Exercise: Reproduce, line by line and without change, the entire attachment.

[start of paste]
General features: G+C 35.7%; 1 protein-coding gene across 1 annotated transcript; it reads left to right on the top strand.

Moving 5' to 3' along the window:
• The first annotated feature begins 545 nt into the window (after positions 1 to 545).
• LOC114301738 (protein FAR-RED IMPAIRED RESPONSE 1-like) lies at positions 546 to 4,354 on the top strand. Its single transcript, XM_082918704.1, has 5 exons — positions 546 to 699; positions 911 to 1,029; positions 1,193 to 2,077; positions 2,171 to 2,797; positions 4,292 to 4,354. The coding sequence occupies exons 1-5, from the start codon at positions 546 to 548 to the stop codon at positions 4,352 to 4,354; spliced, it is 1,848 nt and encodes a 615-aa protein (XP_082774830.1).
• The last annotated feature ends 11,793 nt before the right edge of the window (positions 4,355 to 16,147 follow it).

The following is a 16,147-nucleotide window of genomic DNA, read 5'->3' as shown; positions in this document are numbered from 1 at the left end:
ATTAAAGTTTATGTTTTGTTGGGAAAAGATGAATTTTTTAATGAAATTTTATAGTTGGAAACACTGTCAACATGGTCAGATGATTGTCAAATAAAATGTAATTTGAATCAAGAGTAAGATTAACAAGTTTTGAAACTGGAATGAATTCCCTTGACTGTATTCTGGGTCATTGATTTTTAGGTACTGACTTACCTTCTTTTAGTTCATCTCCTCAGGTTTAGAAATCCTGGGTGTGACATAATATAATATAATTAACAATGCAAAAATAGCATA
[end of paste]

General features: G+C 35.7%; 1 protein-coding gene across 1 annotated transcript; it reads left to right on the top strand.

Moving 5' to 3' along the window:
• The first annotated feature begins 545 nt into the window (after positions 1 to 545).
• LOC114301738 (protein FAR-RED IMPAIRED RESPONSE 1-like) lies at positions 546 to 4,354 on the top strand. Its single transcript, XM_082918704.1, has 5 exons — positions 546 to 699; positions 911 to 1,029; positions 1,193 to 2,077; positions 2,171 to 2,797; positions 4,292 to 4,354. The coding sequence occupies exons 1-5, from the start codon at positions 546 to 548 to the stop codon at positions 4,352 to 4,354; spliced, it is 1,848 nt and encodes a 615-aa protein (XP_082774830.1).
• The last annotated feature ends 11,793 nt before the right edge of the window (positions 4,355 to 16,147 follow it).

The following is a 16,147-nucleotide window of genomic DNA, read 5'->3' as shown; positions in this document are numbered from 1 at the left end:
ATTAAAGTTTATGTTTTGTTGGGAAAAGATGAATTTTTTAATGAAATTTTATAGTTGGAAACACTGTCAACATGGTCAGATGATTGTCAAATAAAATGTAATTTGAATCAAGAGTAAGATTAACAAGTTTTGAAACTGGAATGAATTCCCTTGACTGTATTCTGGGTCATTGATTTTTAGGTACTGACTTACCTTCTTTTAGTTCATCTCCTCAGGTTTAGAAATCCTGGGTGTGACATAATATAATATAATTAACAATGCAAAAATAGCATA